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Lord Davies of Oldham: My Lords, I beg to move that the House do now adjourn during pleasure until 8.30 p.m.

Moved accordingly, and, on Question, Motion agreed to.

[The Sitting was suspended from 7.40 to 8.30 p.m.]

[Amendment No. 21 not moved.]

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Clause 11 [Policy development grants]:

Lord Rennard moved Amendment No. 22:


    Page 8, line 13, at end insert--


("( ) "a policy promotion grant" is a grant to a represented registered party to assist the party with the promotion of policies for inclusion in any manifesto on the basis of which--
(i) candidates authorised to stand by the party will seek to be elected at an election which is a relevant election for the purposes of Part II, or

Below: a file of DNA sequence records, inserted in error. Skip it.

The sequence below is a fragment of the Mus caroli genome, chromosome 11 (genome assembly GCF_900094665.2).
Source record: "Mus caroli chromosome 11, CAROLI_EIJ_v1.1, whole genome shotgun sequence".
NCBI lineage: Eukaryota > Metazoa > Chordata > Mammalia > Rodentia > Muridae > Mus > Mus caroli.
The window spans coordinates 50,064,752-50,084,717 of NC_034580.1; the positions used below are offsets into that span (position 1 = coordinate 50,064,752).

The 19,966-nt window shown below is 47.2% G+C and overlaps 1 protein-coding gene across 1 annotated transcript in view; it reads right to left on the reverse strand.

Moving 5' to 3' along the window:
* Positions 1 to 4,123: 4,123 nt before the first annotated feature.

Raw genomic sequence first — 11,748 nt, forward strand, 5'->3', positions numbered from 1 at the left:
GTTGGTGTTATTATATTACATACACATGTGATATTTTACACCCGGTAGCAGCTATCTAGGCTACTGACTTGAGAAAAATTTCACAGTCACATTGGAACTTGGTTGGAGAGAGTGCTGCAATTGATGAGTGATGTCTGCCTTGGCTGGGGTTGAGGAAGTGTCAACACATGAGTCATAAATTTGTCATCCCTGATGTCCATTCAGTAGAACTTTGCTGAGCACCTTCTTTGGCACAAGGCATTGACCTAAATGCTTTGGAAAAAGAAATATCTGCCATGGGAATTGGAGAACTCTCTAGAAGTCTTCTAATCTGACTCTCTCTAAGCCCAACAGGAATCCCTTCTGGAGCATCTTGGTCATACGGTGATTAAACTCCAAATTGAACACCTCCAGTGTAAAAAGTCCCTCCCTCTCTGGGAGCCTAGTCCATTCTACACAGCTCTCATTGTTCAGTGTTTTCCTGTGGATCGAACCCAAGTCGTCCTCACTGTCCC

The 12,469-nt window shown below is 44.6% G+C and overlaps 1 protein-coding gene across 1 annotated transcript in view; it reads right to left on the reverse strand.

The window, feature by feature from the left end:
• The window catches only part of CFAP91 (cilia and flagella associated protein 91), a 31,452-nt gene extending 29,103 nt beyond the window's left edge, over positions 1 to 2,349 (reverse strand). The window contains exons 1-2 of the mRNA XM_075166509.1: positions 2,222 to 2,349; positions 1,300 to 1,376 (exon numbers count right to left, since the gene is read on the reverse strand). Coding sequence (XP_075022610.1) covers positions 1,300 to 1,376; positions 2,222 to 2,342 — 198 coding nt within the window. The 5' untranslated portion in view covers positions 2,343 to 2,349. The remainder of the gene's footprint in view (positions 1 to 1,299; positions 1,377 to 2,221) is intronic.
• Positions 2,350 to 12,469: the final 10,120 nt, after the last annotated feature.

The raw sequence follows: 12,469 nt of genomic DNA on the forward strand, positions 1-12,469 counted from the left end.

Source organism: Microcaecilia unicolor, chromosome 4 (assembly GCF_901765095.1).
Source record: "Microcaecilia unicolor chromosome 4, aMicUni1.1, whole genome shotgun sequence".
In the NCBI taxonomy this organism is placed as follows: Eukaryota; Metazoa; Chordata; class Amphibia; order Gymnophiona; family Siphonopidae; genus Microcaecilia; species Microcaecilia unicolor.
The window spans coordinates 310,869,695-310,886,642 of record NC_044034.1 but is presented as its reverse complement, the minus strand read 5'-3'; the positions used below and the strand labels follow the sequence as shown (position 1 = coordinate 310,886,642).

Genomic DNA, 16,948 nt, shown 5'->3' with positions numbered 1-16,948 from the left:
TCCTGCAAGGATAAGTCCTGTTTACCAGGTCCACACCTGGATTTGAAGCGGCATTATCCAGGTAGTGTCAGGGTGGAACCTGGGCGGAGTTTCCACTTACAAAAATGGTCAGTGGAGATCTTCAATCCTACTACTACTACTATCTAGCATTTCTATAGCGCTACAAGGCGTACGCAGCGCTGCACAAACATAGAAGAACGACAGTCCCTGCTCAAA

(ii) the party itself will seek to be so elected (in the case of such an election for which the party itself may be nominated);").

The noble Lord said: My Lords, Amendments Nos. 22 to 26 set out an alternative to the proposals for assisting the financing of democracy put forward by the Neill committee. This alternative removes the Government's principal objection to the proposals of the Neill committee. The alternative will cost the Chancellor of the Exchequer no more than the Conservative Party's proposals. It should, therefore, be a compromise between the two cases to be argued shortly between Government and Conservative Front Benches over the proposed tax concession scheme.